|Groundwater dynamics converted to a groundwater classification as a tool for nature development programs in the dunes|Martens, K.; Van Camp, M.; Van Damme, D.; Walraevens, K. (2013). Groundwater dynamics converted to a groundwater classification as a tool for nature development programs in the dunes. J. Hydrol. (Amst.) 499: 236-246. dx.doi.org/10.1016/j.jhydrol.2013.06.045
In: Journal of Hydrology. Elsevier: Tokyo; Oxford; New York; Lausanne; Shannon; Amsterdam. ISSN 0022-1694, more
Groundwater dynamics; Classification; Inter-yearly variability; Seasonalfluctuation; Nature development; Dunes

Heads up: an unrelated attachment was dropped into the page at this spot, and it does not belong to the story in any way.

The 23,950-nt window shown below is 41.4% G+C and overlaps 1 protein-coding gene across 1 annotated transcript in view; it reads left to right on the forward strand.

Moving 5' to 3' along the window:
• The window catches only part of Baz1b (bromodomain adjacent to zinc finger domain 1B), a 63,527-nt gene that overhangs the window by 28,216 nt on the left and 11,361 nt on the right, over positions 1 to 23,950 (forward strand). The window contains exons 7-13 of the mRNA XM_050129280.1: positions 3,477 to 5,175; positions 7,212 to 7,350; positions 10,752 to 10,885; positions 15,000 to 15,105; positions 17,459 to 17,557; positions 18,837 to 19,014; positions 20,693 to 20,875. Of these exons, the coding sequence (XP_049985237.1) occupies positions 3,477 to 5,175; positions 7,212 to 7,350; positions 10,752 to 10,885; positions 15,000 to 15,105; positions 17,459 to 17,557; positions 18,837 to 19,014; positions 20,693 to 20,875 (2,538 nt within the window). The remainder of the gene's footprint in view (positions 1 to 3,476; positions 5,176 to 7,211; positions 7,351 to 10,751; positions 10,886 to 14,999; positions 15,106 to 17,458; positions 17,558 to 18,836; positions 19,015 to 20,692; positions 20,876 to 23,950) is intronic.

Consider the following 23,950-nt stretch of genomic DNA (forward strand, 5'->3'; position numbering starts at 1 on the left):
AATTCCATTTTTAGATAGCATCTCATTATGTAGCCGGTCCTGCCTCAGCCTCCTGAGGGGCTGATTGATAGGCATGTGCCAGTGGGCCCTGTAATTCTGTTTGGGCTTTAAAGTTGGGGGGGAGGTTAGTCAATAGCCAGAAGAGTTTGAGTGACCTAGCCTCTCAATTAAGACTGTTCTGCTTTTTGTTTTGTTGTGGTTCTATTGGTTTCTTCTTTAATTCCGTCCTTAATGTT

Within the European Union, Habitat Directives are developed with the aim of restoration and preservation of endangered species. The level of biodiversity in coastal dune systems is generally very high compared to other natural ecosystems, but suffers from deterioration. Groundwater extraction and urbanisation are the main reasons for the decrease in biodiversity. Many restoration actions are being carried out and are focusing on the restoration of groundwater level with the aim of re-establishing rare species. These actions have different degrees of success. The evaluation of the actions is mainly based on the appearance of red list species. The groundwater classes, developed in the Netherlands, are used for the evaluation of opportunities for vegetation, while the natural variability of the groundwater level and quality are under-estimated. Vegetation is used as a seepage indicator. The existing classification is not valid in the Belgian dunes, as the vegetation observed in the study area is not in correspondence with this classification. Therefore, a new classification is needed. The new classification is based on the variability of the groundwater level on a long term with integration of ecological factors. Based on the new classification, the importance of seasonal and inter-yearly fluctuations of the water table can be deduced. Inter-yearly fluctuations are more important in recharge areas while seasonal fluctuations are dominant in discharge areas. The new classification opens opportunities for relating vegetation and groundwater dynamics.